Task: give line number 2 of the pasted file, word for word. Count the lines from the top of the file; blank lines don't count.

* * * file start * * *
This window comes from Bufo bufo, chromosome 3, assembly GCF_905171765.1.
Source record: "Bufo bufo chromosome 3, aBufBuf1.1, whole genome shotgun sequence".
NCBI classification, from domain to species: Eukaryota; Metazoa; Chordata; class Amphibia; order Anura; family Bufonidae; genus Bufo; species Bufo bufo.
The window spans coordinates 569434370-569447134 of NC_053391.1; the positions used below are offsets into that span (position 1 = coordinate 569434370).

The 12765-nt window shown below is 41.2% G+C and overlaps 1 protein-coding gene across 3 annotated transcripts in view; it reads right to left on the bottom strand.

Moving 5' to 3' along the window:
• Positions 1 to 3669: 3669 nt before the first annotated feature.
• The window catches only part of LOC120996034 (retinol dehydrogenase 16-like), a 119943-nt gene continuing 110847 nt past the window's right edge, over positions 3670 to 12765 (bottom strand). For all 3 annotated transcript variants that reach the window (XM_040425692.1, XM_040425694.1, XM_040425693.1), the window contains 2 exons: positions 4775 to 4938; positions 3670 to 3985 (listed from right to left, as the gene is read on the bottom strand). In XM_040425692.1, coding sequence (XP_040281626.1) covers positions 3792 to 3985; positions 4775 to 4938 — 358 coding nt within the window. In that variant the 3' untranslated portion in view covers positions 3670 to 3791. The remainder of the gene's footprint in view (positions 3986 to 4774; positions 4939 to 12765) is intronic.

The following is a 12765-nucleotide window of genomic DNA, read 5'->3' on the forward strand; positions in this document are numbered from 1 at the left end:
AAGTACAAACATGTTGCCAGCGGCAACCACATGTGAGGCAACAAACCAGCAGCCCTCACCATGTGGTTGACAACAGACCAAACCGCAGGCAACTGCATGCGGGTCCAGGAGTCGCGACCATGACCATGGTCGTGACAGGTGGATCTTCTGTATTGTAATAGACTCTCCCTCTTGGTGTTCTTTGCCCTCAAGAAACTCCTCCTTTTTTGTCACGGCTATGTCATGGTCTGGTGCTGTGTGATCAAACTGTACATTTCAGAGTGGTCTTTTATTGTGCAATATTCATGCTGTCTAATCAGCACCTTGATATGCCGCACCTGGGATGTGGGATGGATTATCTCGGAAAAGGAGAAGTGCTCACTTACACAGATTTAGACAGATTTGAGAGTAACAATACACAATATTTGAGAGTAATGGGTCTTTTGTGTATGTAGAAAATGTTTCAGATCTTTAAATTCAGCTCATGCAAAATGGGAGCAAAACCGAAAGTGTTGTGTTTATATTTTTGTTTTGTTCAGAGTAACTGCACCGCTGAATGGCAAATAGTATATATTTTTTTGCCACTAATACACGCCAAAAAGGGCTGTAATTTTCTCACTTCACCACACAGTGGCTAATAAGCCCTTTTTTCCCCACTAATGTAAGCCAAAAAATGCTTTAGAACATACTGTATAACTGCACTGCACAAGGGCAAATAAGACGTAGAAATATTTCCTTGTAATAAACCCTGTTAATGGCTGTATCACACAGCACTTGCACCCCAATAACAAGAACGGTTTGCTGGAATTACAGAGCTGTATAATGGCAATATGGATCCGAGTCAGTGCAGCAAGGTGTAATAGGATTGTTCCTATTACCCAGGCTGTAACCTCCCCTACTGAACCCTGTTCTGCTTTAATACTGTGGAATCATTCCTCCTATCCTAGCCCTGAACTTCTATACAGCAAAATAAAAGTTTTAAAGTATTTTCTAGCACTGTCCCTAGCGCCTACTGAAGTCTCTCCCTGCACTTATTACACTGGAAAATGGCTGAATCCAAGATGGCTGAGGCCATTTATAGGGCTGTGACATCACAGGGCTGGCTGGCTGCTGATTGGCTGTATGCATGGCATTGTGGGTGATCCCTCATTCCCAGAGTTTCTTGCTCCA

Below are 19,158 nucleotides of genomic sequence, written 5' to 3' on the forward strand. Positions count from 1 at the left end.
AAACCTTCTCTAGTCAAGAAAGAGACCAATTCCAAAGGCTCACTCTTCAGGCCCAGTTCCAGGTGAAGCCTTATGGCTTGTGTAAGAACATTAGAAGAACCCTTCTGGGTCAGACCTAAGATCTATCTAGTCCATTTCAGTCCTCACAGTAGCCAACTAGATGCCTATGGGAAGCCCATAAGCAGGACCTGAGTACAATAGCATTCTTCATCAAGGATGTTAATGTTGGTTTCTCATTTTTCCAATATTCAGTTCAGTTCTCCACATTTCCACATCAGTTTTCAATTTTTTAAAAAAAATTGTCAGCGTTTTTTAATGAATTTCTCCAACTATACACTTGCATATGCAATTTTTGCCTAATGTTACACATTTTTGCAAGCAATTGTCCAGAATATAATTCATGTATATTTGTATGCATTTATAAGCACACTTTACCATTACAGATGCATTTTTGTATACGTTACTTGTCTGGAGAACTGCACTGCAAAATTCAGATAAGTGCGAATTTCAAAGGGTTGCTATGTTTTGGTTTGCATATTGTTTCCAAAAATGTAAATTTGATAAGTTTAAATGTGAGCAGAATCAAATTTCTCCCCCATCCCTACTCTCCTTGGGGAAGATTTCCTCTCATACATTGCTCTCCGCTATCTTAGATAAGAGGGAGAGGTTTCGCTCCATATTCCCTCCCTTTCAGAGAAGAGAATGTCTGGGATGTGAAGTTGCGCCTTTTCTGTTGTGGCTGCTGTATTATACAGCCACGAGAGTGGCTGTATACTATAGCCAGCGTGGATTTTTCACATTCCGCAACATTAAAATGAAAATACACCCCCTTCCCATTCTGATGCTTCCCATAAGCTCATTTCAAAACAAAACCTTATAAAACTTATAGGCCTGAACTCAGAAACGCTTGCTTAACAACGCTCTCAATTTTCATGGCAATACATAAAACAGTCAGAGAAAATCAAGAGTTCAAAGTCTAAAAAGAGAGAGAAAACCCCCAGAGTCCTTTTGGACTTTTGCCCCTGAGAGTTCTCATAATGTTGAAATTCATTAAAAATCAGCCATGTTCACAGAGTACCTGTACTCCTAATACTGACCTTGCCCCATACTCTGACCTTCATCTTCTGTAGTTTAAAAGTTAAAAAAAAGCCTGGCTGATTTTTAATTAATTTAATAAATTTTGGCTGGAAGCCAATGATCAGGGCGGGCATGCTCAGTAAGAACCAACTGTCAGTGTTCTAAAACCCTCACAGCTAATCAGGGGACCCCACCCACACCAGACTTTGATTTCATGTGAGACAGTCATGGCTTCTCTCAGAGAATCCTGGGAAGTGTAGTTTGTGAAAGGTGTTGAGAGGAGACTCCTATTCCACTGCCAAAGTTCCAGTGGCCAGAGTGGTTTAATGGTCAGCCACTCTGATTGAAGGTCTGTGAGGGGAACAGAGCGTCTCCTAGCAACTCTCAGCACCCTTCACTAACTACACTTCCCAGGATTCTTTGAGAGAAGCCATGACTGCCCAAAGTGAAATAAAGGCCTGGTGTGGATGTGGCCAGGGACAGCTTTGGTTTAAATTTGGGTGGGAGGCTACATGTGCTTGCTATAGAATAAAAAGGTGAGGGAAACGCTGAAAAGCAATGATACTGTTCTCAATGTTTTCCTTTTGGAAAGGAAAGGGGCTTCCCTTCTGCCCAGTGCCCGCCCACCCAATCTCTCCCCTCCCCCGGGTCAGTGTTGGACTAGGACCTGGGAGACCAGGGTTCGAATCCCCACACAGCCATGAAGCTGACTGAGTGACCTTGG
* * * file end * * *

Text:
Source record: "Bufo bufo chromosome 3, aBufBuf1.1, whole genome shotgun sequence".